One of the main barriers in way to international trade is disputes between the engaged parties. Since long this was a very critical issue limiting the trade among states. The WTO is playing very good and instrumental role in the solution of trade related disputes. Since the establishment of WTO in 1995 over 400 disputes related to trade have been brought by its member countries to WTO. The increasing number of bringing trade related disputes to WTO is showing the faith of member countries in the organization. Close trade relations have massive advantages but also create disputes and disagreements. With the increase of international trade, the possibility of its related disputes also increases. Previously, such problems and disagreements have caused in severe disputes. But at present, in the era of WTO the international trade related disputes are decreased because the member states have now dispute’s solution platform, and they are turning to the World Trade Organization to solve their trade related disagreements and disputes. Before the World War Second, there was not any such international organization or forum which could facilitate international trade and its related affairs, and there was also noany legal framework for solving trade related disputes among states of the word.

One of The World Trade Organization’s guiding principal is to continue the open boundaries for trade, ensure the Most Favoured Nation (MFN) status among member countries and stop discriminatory behaviour of members towards other member(s) and bring transparency in doing international trade. It is also assisting counties to open their indigenous markets to global trade, with justified exemptions or with suitable flexibilities, promote and support to durable growth, reduce trade deficit, decrease poverty, and promote economic stability. It is also working to integrate different international trade policies and principles. The member countries of WTO are also under the compulsion to bring their trade related disputes to this organization and avoid unilateral actions. WTO is the central pillar of the current international trade system.

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Economy

Russia and France to strengthen economic cooperation

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On April 29, Russian President Vladimir Putin held videoconference with leaders of several French companies-members of the Franco-Russian Chamber of Commerce and Industry (CCI France-Russia) to discuss some aspects of Russian-French trade, economic and investment cooperation, including the implementation of large joint projects as well as the prospects for collaborative work.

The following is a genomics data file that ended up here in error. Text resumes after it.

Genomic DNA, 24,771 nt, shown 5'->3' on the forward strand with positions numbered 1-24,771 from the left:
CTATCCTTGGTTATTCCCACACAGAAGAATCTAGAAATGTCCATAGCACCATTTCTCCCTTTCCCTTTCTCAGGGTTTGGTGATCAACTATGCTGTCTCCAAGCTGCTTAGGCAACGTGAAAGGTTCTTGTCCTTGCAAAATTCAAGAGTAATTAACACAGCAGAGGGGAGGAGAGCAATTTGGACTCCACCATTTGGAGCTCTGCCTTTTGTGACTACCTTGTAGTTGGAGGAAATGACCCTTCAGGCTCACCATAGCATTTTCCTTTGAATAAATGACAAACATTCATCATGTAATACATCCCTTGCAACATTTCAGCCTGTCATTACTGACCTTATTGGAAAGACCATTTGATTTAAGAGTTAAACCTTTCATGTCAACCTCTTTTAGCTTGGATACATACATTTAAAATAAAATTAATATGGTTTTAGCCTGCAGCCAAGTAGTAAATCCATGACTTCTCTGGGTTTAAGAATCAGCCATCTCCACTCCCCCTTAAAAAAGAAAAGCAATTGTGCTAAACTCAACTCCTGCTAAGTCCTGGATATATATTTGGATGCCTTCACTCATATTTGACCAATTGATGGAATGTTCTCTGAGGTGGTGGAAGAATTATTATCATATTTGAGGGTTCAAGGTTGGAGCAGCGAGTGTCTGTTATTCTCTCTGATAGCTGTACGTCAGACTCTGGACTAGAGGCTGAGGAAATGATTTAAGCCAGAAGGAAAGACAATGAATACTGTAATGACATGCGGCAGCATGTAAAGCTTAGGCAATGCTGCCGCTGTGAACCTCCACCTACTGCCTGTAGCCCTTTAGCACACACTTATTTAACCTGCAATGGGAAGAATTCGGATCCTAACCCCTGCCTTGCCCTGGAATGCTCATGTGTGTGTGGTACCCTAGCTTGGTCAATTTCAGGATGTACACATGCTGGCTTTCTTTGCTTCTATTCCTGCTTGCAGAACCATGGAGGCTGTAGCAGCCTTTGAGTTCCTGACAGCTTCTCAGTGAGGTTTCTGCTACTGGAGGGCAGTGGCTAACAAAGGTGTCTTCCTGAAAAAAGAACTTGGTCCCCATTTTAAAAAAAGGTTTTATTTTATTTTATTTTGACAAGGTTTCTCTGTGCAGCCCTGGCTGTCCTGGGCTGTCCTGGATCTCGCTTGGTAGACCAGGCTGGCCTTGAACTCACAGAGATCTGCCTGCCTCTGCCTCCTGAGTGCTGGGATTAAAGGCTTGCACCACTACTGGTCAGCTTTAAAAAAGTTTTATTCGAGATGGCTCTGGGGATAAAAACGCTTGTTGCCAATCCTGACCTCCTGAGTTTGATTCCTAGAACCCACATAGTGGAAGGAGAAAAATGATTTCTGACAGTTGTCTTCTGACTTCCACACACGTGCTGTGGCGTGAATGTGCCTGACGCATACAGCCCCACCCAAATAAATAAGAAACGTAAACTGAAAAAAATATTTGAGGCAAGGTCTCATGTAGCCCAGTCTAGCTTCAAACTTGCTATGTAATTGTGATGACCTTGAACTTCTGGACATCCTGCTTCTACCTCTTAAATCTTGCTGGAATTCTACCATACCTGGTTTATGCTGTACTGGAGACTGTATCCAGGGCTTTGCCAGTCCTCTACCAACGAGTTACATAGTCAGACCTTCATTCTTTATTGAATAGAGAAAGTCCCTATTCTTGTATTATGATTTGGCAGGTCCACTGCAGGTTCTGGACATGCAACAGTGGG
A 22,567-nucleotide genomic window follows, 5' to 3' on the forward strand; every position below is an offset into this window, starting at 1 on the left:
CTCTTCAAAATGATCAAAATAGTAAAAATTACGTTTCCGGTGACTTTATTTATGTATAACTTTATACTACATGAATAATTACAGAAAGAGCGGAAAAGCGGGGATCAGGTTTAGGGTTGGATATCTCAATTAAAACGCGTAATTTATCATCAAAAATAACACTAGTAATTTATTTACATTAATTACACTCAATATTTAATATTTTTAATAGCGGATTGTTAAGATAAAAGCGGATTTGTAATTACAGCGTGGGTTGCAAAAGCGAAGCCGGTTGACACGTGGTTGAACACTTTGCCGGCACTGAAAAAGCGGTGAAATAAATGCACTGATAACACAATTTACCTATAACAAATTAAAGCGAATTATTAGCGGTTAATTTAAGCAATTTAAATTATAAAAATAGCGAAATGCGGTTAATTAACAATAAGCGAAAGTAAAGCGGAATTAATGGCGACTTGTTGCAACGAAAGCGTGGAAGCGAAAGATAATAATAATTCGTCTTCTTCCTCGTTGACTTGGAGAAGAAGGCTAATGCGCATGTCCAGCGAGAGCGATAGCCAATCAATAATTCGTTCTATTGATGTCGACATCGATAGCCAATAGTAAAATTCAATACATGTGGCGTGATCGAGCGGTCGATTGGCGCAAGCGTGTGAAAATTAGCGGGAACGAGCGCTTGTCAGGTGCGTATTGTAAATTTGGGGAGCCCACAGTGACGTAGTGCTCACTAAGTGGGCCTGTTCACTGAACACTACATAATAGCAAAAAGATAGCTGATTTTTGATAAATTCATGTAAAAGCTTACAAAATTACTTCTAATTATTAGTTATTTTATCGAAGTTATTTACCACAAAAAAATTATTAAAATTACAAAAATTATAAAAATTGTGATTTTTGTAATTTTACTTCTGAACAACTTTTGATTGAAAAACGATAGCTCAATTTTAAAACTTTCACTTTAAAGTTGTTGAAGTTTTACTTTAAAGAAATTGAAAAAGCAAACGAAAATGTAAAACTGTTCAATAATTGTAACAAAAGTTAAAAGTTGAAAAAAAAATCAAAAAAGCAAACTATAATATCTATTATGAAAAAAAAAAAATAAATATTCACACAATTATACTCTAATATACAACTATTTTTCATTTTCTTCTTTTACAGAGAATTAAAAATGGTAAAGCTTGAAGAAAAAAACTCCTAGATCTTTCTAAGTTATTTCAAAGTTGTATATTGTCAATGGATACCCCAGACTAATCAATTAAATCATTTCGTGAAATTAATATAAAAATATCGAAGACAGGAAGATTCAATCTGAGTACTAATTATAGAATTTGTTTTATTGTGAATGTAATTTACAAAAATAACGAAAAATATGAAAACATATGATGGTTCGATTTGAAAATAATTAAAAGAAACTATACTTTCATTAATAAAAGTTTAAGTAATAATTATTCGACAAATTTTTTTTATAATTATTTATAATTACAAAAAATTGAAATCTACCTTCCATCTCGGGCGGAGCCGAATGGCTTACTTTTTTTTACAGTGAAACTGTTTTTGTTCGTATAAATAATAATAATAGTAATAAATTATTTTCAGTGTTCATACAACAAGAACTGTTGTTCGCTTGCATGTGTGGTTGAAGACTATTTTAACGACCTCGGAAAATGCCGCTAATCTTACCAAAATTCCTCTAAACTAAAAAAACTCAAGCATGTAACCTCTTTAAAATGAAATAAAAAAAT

Putin noted that the Economic Council of the Franco-Russian Chamber of Commerce and Industry is still operational in spite of difficulties, and the late April meeting was the fourth time since 2016. From the historical records, France has been and remains a key economic partner for Russia, holding a high but not sufficiently high, 6th place among EU countries in the amount of accumulated investment in the Russian economy and 5th place in the volume of trade.

Despite a certain decline in mutual trade in 2020 (it went down by 14 percent compared to 2019) the ultimate figure is quite acceptable at $13 billion. French investment in Russia is hovering around $17 billion, while Russian investment in France is $3 billion.

Over 500 companies with French capital are operating in various sectors of the Russian economy. French business features especially prominently in the Russian fuel and energy complex, automobile manufacturing and, of course, the food industry. “It could have been more if the French regulatory and state authorities treated Russian businesses as Russia is treating French businesses. We appreciate that in a difficult economic environment, French companies operating in Russia have not reduced their activity,” Putin pointed out.

The Russian Government established the Foreign Investment Advisory Council, which includes six French companies. Further, there is an opportunity to discuss specific issues related to the economic and investment climate in Russia, and that opportunity is traditionally provided at the St Petersburg International Economic Forum, which will be held on June 2-5.

French companies are involved in the implementation of globally famous landmark projects, such as the construction of the Yamal LNG and Arctic LNG 2 facilities and the Nord Stream 2 gas pipeline project. This, Putin regrettably said “We are aware of and regret the amount of political speculation concerning the latter. I would like to point out once again that it is a purely economic project, it has nothing to do with present-day political considerations.”